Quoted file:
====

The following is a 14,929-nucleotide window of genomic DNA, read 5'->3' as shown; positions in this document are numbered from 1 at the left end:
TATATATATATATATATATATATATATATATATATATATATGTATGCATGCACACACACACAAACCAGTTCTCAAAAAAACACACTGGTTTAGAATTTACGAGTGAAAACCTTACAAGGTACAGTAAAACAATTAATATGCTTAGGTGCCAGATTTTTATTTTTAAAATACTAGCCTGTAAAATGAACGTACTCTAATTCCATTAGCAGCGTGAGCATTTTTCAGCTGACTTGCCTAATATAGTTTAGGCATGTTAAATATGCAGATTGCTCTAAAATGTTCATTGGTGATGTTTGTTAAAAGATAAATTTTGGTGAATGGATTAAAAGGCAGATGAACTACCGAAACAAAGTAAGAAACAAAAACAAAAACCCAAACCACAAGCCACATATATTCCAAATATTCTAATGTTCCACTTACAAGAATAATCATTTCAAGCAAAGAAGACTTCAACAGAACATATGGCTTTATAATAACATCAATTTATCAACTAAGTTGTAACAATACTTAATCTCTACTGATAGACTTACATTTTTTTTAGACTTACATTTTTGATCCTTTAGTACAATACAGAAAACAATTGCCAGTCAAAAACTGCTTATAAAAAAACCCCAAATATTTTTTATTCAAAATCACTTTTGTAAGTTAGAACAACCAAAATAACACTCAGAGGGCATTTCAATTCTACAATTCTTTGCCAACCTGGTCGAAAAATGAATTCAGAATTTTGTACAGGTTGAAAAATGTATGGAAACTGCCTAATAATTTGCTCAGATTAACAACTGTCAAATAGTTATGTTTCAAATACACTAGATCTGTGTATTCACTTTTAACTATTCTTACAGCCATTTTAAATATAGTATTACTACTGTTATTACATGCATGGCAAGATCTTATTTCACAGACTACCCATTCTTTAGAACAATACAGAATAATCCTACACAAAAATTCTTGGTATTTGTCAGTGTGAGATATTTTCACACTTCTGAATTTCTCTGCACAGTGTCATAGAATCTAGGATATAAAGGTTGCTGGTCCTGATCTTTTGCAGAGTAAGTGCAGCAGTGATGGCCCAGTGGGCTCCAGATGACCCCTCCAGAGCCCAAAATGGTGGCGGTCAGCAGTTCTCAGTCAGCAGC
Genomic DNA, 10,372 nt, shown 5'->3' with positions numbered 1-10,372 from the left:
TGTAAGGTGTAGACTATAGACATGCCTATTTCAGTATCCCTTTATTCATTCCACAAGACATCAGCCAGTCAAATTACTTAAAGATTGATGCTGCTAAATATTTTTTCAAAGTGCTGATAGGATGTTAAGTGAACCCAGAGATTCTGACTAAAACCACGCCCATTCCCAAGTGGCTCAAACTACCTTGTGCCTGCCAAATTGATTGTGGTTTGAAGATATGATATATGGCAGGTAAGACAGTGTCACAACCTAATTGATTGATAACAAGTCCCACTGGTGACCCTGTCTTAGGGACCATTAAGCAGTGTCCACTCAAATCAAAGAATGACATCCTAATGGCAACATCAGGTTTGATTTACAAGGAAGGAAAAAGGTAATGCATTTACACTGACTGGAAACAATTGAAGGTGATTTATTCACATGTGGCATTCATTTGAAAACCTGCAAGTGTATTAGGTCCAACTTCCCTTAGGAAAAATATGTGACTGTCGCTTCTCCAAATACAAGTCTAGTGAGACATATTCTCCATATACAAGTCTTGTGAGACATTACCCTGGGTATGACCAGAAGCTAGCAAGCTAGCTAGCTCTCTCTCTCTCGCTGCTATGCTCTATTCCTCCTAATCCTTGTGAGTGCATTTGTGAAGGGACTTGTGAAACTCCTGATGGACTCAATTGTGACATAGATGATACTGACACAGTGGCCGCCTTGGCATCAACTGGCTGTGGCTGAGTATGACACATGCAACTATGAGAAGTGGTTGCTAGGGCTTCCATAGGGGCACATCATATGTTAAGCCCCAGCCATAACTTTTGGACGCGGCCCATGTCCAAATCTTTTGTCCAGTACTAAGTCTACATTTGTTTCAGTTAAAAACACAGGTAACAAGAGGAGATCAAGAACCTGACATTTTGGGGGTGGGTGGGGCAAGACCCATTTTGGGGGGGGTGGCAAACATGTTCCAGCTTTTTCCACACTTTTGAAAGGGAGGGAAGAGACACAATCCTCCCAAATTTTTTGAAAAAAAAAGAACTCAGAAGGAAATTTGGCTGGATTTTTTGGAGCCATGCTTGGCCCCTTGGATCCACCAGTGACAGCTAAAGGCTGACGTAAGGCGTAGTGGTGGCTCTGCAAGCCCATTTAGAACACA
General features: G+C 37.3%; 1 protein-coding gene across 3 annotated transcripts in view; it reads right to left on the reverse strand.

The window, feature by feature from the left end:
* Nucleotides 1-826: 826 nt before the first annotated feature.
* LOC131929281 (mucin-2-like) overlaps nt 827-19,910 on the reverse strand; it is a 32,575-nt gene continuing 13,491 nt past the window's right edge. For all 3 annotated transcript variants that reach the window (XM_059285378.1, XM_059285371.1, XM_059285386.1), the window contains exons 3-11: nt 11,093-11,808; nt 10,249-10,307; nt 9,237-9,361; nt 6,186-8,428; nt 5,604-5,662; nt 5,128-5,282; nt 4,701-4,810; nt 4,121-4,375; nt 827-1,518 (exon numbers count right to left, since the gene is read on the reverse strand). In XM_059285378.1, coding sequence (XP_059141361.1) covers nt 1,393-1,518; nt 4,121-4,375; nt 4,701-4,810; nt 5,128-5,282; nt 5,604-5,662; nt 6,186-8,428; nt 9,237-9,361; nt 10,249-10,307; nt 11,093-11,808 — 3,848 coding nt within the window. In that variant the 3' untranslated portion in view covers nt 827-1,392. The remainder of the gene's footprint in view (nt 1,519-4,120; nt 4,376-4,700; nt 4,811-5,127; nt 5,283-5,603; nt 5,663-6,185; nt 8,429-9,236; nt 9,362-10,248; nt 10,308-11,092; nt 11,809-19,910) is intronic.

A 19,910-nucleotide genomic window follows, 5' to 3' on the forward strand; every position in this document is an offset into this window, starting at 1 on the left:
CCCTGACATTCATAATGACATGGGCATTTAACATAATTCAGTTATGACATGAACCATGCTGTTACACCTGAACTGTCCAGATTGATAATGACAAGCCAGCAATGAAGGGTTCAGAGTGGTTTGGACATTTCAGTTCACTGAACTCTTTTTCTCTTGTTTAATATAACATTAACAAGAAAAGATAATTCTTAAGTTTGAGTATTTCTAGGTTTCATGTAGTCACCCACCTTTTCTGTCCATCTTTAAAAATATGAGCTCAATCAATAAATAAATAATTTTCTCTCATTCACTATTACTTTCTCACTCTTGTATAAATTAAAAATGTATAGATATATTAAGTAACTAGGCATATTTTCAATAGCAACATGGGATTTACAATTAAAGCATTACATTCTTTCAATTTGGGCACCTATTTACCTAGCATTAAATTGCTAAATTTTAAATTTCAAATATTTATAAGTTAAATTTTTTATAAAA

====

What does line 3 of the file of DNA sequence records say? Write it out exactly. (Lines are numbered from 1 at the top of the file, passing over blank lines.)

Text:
Genomic DNA, 10,372 nt, shown 5'->3' with positions numbered 1-10,372 from the left: